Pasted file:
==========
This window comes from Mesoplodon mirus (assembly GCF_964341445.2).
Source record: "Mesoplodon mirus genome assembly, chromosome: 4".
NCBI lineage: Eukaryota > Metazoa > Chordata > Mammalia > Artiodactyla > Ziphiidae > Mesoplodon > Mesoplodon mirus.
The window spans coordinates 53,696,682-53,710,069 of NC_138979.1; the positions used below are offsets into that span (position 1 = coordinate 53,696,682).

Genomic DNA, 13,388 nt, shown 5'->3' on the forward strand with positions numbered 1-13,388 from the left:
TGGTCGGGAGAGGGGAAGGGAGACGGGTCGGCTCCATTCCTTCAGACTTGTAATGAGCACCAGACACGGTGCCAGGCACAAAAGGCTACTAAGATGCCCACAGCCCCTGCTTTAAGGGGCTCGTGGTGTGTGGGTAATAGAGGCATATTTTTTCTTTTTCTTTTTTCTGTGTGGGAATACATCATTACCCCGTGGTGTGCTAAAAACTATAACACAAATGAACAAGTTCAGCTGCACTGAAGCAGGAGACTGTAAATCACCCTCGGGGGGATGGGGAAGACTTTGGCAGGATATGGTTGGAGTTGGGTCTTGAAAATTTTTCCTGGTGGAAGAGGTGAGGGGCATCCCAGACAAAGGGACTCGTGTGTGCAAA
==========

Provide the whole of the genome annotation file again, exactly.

This window comes from Mesoplodon mirus (assembly GCF_964341445.2).
Source record: "Mesoplodon mirus genome assembly, chromosome: 4".
NCBI lineage: Eukaryota > Metazoa > Chordata > Mammalia > Artiodactyla > Ziphiidae > Mesoplodon > Mesoplodon mirus.
The window spans coordinates 53,696,682-53,710,069 of NC_138979.1; the positions used below are offsets into that span (position 1 = coordinate 53,696,682).

Genomic DNA, 13,388 nt, shown 5'->3' on the forward strand with positions numbered 1-13,388 from the left:
TGGTCGGGAGAGGGGAAGGGAGACGGGTCGGCTCCATTCCTTCAGACTTGTAATGAGCACCAGACACGGTGCCAGGCACAAAAGGCTACTAAGATGCCCACAGCCCCTGCTTTAAGGGGCTCGTGGTGTGTGGGTAATAGAGGCATATTTTTTCTTTTTCTTTTTTCTGTGTGGGAATACATCATTACCCCGTGGTGTGCTAAAAACTATAACACAAATGAACAAGTTCAGCTGCACTGAAGCAGGAGACTGTAAATCACCCTCGGGGGGATGGGGAAGACTTTGGCAGGATATGGTTGGAGTTGGGTCTTGAAAATTTTTCCTGGTGGAAGAGGTGAGGGGCATCCCAGACAAAGGGACTCGTGTGTGCAAA